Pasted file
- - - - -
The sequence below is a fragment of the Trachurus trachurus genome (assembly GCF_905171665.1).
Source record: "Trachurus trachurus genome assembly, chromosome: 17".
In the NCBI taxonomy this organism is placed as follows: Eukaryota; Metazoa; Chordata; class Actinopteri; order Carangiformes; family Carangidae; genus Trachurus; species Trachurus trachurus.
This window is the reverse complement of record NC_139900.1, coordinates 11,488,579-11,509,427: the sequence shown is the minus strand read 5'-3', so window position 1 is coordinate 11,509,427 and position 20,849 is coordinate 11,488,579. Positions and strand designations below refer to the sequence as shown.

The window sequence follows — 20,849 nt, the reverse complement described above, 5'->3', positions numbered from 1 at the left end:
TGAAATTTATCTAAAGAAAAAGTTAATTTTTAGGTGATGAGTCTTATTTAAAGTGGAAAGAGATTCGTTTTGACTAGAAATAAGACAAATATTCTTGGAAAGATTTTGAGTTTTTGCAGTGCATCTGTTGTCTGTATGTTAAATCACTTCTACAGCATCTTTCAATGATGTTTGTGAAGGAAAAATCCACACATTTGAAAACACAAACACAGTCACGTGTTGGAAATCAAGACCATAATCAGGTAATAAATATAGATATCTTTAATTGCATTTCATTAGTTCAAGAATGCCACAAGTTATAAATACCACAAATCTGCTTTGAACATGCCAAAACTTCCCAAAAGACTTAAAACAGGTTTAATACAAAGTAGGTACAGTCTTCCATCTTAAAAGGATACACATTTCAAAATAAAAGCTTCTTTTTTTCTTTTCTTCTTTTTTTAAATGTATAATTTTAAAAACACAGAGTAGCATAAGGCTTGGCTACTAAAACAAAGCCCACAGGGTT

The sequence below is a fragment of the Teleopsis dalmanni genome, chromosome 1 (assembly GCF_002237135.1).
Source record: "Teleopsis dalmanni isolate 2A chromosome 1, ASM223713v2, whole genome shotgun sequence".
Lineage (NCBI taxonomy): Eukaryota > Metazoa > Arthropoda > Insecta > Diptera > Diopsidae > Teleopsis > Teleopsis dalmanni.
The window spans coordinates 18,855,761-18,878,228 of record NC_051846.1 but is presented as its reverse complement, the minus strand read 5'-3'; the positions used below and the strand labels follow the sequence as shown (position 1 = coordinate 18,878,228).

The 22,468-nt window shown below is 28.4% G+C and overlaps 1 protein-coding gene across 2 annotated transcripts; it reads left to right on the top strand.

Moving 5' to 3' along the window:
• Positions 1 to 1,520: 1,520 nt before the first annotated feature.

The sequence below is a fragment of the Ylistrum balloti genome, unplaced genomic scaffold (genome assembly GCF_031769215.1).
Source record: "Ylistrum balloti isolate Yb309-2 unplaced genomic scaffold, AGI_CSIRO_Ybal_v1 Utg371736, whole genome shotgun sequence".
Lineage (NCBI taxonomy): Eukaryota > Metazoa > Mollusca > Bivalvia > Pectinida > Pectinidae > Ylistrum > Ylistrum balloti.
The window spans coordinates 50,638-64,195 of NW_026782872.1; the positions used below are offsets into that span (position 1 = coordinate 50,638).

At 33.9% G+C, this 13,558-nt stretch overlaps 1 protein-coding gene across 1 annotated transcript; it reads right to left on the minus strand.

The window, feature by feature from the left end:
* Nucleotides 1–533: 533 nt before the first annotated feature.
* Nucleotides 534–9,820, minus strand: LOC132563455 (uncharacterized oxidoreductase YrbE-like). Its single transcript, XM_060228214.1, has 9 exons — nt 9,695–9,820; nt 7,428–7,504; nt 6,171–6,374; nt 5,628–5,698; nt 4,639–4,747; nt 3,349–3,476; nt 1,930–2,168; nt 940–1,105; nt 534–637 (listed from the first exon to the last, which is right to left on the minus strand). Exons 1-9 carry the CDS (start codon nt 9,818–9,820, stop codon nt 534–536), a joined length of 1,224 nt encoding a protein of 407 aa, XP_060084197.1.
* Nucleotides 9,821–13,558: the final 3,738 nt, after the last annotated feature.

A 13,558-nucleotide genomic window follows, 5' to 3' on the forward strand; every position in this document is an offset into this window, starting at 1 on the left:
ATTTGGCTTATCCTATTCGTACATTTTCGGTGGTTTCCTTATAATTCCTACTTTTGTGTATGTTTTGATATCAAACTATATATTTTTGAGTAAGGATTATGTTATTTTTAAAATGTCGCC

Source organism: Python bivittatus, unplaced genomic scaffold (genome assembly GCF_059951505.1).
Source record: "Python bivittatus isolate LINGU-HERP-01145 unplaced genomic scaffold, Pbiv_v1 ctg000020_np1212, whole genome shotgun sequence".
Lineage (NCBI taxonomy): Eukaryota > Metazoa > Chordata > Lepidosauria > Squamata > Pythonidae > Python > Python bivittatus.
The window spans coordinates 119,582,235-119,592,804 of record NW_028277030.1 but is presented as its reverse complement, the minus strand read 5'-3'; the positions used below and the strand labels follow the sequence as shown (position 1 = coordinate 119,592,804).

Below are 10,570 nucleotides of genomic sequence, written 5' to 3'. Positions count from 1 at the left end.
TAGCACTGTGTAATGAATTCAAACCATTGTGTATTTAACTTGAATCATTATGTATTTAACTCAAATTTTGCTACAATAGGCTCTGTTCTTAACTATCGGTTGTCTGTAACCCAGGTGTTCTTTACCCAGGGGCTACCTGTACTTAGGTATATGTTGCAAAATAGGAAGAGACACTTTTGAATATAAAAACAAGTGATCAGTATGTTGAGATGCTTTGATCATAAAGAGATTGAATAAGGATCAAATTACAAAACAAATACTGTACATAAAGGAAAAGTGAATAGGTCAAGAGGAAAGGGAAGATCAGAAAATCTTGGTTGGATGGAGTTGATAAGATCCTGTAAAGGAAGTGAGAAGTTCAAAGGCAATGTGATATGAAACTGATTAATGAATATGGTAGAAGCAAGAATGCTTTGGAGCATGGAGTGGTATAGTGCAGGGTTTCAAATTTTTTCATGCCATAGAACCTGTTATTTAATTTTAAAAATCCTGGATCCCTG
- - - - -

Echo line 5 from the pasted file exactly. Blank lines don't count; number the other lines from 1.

The window sequence follows — 20,849 nt, the reverse complement described above, 5'->3', positions numbered from 1 at the left end: